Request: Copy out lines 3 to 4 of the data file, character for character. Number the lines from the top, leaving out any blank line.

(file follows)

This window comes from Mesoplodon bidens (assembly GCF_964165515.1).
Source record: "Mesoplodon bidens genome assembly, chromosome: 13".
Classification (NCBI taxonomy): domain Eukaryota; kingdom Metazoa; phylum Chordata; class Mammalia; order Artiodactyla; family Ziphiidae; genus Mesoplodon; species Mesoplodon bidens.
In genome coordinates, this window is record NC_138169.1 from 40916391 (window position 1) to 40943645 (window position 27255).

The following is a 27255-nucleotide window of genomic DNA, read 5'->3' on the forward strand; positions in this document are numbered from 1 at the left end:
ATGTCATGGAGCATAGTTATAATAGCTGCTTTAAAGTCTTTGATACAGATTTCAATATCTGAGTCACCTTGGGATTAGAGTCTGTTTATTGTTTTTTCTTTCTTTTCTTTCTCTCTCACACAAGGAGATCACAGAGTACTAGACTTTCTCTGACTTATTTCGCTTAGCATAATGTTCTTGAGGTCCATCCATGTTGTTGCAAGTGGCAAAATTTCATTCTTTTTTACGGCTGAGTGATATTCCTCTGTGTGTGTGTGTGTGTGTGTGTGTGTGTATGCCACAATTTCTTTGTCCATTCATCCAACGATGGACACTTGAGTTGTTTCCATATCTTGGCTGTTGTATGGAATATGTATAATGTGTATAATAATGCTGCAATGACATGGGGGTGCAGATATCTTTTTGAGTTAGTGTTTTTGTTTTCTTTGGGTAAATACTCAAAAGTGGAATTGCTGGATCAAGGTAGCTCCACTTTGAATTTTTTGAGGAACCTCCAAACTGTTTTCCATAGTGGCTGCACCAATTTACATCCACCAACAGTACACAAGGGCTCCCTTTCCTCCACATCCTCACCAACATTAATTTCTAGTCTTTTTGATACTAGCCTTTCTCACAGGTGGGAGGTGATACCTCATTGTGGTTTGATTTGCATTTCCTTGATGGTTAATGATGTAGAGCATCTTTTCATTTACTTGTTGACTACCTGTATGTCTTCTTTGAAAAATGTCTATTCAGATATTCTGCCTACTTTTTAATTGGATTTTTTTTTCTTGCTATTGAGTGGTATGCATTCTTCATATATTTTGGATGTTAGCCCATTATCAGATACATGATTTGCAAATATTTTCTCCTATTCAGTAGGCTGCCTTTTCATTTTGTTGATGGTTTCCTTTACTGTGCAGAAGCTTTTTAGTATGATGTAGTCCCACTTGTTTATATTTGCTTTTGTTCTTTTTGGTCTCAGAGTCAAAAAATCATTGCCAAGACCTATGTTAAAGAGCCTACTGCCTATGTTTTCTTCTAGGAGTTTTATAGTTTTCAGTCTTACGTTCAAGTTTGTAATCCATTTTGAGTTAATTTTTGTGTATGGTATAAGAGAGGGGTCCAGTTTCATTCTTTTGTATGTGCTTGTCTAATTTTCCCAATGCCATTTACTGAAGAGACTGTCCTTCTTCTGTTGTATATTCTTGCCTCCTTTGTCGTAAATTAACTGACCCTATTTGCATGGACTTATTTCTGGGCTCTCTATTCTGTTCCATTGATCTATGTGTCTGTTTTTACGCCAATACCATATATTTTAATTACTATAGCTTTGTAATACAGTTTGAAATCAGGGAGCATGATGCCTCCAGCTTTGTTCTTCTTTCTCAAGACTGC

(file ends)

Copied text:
Classification (NCBI taxonomy): domain Eukaryota; kingdom Metazoa; phylum Chordata; class Mammalia; order Artiodactyla; family Ziphiidae; genus Mesoplodon; species Mesoplodon bidens.
In genome coordinates, this window is record NC_138169.1 from 40916391 (window position 1) to 40943645 (window position 27255).